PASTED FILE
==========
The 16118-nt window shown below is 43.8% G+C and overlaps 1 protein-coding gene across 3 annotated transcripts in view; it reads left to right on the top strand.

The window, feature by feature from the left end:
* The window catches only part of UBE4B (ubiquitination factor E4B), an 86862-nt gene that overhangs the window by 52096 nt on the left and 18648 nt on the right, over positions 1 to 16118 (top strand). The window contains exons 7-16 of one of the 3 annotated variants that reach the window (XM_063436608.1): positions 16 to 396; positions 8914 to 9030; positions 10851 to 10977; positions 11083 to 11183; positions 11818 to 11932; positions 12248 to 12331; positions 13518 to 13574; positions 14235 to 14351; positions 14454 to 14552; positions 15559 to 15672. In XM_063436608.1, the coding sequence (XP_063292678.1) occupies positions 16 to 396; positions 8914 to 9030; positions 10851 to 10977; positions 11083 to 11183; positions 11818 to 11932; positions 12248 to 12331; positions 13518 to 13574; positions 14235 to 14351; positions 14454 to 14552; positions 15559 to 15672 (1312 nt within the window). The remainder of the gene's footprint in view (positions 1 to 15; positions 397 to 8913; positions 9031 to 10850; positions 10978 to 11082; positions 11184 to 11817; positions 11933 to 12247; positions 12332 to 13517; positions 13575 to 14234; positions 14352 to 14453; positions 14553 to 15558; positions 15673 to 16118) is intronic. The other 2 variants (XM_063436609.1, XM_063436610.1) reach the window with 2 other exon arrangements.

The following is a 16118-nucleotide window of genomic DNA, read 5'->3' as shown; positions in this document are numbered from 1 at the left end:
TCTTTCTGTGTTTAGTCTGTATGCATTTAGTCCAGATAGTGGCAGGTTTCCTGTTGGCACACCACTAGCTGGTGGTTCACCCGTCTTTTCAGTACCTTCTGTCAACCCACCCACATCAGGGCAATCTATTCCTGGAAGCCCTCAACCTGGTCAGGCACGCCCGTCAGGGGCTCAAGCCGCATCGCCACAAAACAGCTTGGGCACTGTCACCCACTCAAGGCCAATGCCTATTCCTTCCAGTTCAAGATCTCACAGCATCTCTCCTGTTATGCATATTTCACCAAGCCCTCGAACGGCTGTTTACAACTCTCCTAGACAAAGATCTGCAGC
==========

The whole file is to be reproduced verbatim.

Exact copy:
The 16118-nt window shown below is 43.8% G+C and overlaps 1 protein-coding gene across 3 annotated transcripts in view; it reads left to right on the top strand.

The window, feature by feature from the left end:
* The window catches only part of UBE4B (ubiquitination factor E4B), an 86862-nt gene that overhangs the window by 52096 nt on the left and 18648 nt on the right, over positions 1 to 16118 (top strand). The window contains exons 7-16 of one of the 3 annotated variants that reach the window (XM_063436608.1): positions 16 to 396; positions 8914 to 9030; positions 10851 to 10977; positions 11083 to 11183; positions 11818 to 11932; positions 12248 to 12331; positions 13518 to 13574; positions 14235 to 14351; positions 14454 to 14552; positions 15559 to 15672. In XM_063436608.1, the coding sequence (XP_063292678.1) occupies positions 16 to 396; positions 8914 to 9030; positions 10851 to 10977; positions 11083 to 11183; positions 11818 to 11932; positions 12248 to 12331; positions 13518 to 13574; positions 14235 to 14351; positions 14454 to 14552; positions 15559 to 15672 (1312 nt within the window). The remainder of the gene's footprint in view (positions 1 to 15; positions 397 to 8913; positions 9031 to 10850; positions 10978 to 11082; positions 11184 to 11817; positions 11933 to 12247; positions 12332 to 13517; positions 13575 to 14234; positions 14352 to 14453; positions 14553 to 15558; positions 15673 to 16118) is intronic. The other 2 variants (XM_063436609.1, XM_063436610.1) reach the window with 2 other exon arrangements.

The following is a 16118-nucleotide window of genomic DNA, read 5'->3' as shown; positions in this document are numbered from 1 at the left end:
TCTTTCTGTGTTTAGTCTGTATGCATTTAGTCCAGATAGTGGCAGGTTTCCTGTTGGCACACCACTAGCTGGTGGTTCACCCGTCTTTTCAGTACCTTCTGTCAACCCACCCACATCAGGGCAATCTATTCCTGGAAGCCCTCAACCTGGTCAGGCACGCCCGTCAGGGGCTCAAGCCGCATCGCCACAAAACAGCTTGGGCACTGTCACCCACTCAAGGCCAATGCCTATTCCTTCCAGTTCAAGATCTCACAGCATCTCTCCTGTTATGCATATTTCACCAAGCCCTCGAACGGCTGTTTACAACTCTCCTAGACAAAGATCTGCAGC